Such might seem tangential and inconsequential, if it weren't for a couple of matters which are inferential, and not legal. ES&S originates from a company begun by Howard F. Ahmanson, Jr. -- Sequoia. The ownership of the company passed from Ahmanson through holding companies owned by his own Omaha World publishing company to the McCarthy Group. Still benign? Ahmanson is profoundly right-wing in his views. The Omaha World publishing company is profoundly right-wing in its views. Chuck Hagel is, for lack of a better phrase, right-wing, as well.

And, lest we fail to mention for the record, the manager of the McCarthy Group is none other than Michael McCarthy, who also just happens to have been campaign manager for Chuck Hagel in his senatorial campaigns.

All of this intrigue has nothing legal to do with current election law, because, stupidly, election managers and state legislators around the country have made such companies as ES&S and Diebold the sine qua non of election probity by effectively eliminating the paper trail which could verify any election, either by authorizing electronic voting machines which cannot provide a paper trail, or by, in the case of Nebraska law, making the examination of paper ballots illegal.

This is not a technical matter, by any stretch. Democracy, as we know it, depends upon each and every vote, and given the results of the 2000 election, particularly in Florida, the inability to examine and evaluate every vote has immense consequences.

Various groups in the U.S. have made recommendations for curing the ills in the country's voting process; some of those suggestions are downright disingenuous, and others wish to preserve electronic voting while paying lip service to the interests of democracy.

Here are some common-sense suggestions for everyone to take to their Secretary of State (the official generally responsible for the vote in each state) before the next general election:

1) Demand legislation which requires any electronic voting machine to produce a paper ballot which the voter can examine before inserting in a ballot box.

2) Demand that all state legislation, for every election precinct, reflect the primacy of the paper ballot--that the paper proof of one's vote be more important than any electronic tally, in the initial tally and in any recount.

3) Demand that any arguments of state or federal officials that the interests of the press in announcing likely winners be secondary to the need for the vote to be accurately counted.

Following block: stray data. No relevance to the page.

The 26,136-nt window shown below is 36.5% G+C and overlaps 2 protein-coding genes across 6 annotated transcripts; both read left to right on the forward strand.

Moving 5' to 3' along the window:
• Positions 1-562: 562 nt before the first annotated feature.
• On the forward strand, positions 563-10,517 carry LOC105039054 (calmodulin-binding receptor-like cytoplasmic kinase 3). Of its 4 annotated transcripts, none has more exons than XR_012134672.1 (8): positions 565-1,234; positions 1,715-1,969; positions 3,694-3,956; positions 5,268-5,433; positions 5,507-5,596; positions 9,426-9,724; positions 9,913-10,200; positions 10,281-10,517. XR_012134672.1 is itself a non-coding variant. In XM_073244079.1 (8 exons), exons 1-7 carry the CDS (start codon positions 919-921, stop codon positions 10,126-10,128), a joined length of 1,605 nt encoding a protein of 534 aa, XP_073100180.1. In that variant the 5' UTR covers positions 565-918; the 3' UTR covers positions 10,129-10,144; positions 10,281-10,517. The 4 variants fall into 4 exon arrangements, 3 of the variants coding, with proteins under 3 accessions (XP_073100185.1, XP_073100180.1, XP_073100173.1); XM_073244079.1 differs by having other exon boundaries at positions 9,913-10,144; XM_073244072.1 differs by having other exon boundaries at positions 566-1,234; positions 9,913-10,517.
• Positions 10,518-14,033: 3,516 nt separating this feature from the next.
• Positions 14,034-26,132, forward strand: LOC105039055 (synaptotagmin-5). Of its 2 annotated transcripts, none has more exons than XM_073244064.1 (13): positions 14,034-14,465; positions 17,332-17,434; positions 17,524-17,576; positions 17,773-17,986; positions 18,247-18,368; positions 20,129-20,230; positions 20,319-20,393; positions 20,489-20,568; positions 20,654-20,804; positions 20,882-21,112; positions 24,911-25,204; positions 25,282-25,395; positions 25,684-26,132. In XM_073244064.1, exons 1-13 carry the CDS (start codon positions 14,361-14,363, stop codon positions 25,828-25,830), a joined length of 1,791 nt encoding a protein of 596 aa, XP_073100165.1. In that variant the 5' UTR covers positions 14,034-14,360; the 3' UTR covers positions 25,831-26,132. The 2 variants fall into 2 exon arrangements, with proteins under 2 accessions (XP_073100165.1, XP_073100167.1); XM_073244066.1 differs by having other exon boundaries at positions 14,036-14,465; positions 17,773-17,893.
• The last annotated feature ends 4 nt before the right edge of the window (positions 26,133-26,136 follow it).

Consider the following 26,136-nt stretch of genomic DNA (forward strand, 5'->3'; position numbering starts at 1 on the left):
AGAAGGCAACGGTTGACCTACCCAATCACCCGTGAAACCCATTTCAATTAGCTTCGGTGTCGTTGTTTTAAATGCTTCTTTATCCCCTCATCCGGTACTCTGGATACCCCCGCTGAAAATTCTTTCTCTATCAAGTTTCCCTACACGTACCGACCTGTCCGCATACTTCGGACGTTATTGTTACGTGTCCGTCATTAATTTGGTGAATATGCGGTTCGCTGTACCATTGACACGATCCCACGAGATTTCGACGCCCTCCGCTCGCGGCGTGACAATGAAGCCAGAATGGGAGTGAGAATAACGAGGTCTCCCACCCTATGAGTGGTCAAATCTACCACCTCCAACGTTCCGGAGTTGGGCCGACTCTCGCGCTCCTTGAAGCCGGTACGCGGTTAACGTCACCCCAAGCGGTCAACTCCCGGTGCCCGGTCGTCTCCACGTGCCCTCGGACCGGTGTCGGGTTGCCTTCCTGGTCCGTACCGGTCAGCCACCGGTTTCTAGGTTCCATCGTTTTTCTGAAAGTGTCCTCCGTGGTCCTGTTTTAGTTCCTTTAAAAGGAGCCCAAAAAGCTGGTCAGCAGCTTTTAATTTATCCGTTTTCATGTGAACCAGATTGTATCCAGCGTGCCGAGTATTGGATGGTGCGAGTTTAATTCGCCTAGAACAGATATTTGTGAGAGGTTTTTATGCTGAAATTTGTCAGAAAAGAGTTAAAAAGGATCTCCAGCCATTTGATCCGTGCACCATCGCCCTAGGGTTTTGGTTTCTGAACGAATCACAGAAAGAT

4) Demand of Congress that all state election processes in all general elections including candidates for Federal elective office adhere to simple rules about vote-counting and that paper ballots in general elections have primacy in any dispute and that all Federal elections require paper ballots generated in a way in which the individual voter can verify his vote before submission.

5) Demand that all suppliers of voting machines for all precincts supply both source code and hardware specifications for those machines. The complaint of corporations regarding proprietary interests is secondary to the democratic process, which depends, first and foremost, on the vote itself. Any company refusing to supply all code and hardware specifications for its equipment should be barred from supplying voting equipment.

6) Demand that representatives of any and all suppliers of voting machines be barred from any election process in every precinct on the day of election, regardless of problems with voting machines.

7) Demand that the paper ballot and hand recounts, the tally of which be in accordance with local law, have primacy over electronic tabulation in all elections.

8) Demand that local legislators resist any attempt by either federal interests or news media to dilute the voting process in the interest of reporting speed.

Much more information on this subject is available on Bev Harris' website,

The issue of electronic voting has been further complicated by the dissolution of Voter News Service. Before any election, many depend upon polls for estimates about how any election may proceed, but exit polls were the only verification of how any vote actually went. In the most recent general election of 2002, VNS abandoned exit polls, saying that its software was hopelessly compromised. Shortly afterwards, the large media organizations paying the bills of VNS decided to no longer support that service. However compromised VNS data may have been in the past, having no verification service at all, in combination with electronic paperless voting, encourages the sort of abuses which make the essence of democracy--the individual vote--meaningless.

punpirate is a New Mexico writer who saves every scrap of paper he can and he only has one vote to count.